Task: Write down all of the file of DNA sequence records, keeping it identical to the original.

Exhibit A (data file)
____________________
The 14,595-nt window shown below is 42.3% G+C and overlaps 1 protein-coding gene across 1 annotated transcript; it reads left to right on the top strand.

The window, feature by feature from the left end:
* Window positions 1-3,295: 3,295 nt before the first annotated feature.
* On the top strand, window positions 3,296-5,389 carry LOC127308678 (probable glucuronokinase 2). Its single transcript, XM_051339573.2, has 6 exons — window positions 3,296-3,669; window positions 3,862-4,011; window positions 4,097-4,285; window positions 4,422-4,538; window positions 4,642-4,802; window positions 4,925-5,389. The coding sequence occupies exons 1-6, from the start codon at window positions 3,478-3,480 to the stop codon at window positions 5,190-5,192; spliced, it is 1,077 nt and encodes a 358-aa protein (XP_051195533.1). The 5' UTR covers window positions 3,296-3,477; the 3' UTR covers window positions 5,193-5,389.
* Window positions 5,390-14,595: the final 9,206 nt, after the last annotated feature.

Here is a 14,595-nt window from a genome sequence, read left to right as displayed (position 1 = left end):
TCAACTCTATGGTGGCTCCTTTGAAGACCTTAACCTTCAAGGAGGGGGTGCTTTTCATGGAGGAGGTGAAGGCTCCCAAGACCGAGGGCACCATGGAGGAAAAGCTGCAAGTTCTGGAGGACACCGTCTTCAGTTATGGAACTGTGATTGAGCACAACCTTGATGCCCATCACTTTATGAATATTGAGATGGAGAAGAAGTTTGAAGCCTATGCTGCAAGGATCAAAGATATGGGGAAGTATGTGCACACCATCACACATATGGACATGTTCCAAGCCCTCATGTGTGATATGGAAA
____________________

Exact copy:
The 14,595-nt window shown below is 42.3% G+C and overlaps 1 protein-coding gene across 1 annotated transcript; it reads left to right on the top strand.

The window, feature by feature from the left end:
* Window positions 1-3,295: 3,295 nt before the first annotated feature.
* On the top strand, window positions 3,296-5,389 carry LOC127308678 (probable glucuronokinase 2). Its single transcript, XM_051339573.2, has 6 exons — window positions 3,296-3,669; window positions 3,862-4,011; window positions 4,097-4,285; window positions 4,422-4,538; window positions 4,642-4,802; window positions 4,925-5,389. The coding sequence occupies exons 1-6, from the start codon at window positions 3,478-3,480 to the stop codon at window positions 5,190-5,192; spliced, it is 1,077 nt and encodes a 358-aa protein (XP_051195533.1). The 5' UTR covers window positions 3,296-3,477; the 3' UTR covers window positions 5,193-5,389.
* Window positions 5,390-14,595: the final 9,206 nt, after the last annotated feature.

Here is a 14,595-nt window from a genome sequence, read left to right as displayed (position 1 = left end):
TCAACTCTATGGTGGCTCCTTTGAAGACCTTAACCTTCAAGGAGGGGGTGCTTTTCATGGAGGAGGTGAAGGCTCCCAAGACCGAGGGCACCATGGAGGAAAAGCTGCAAGTTCTGGAGGACACCGTCTTCAGTTATGGAACTGTGATTGAGCACAACCTTGATGCCCATCACTTTATGAATATTGAGATGGAGAAGAAGTTTGAAGCCTATGCTGCAAGGATCAAAGATATGGGGAAGTATGTGCACACCATCACACATATGGACATGTTCCAAGCCCTCATGTGTGATATGGAAA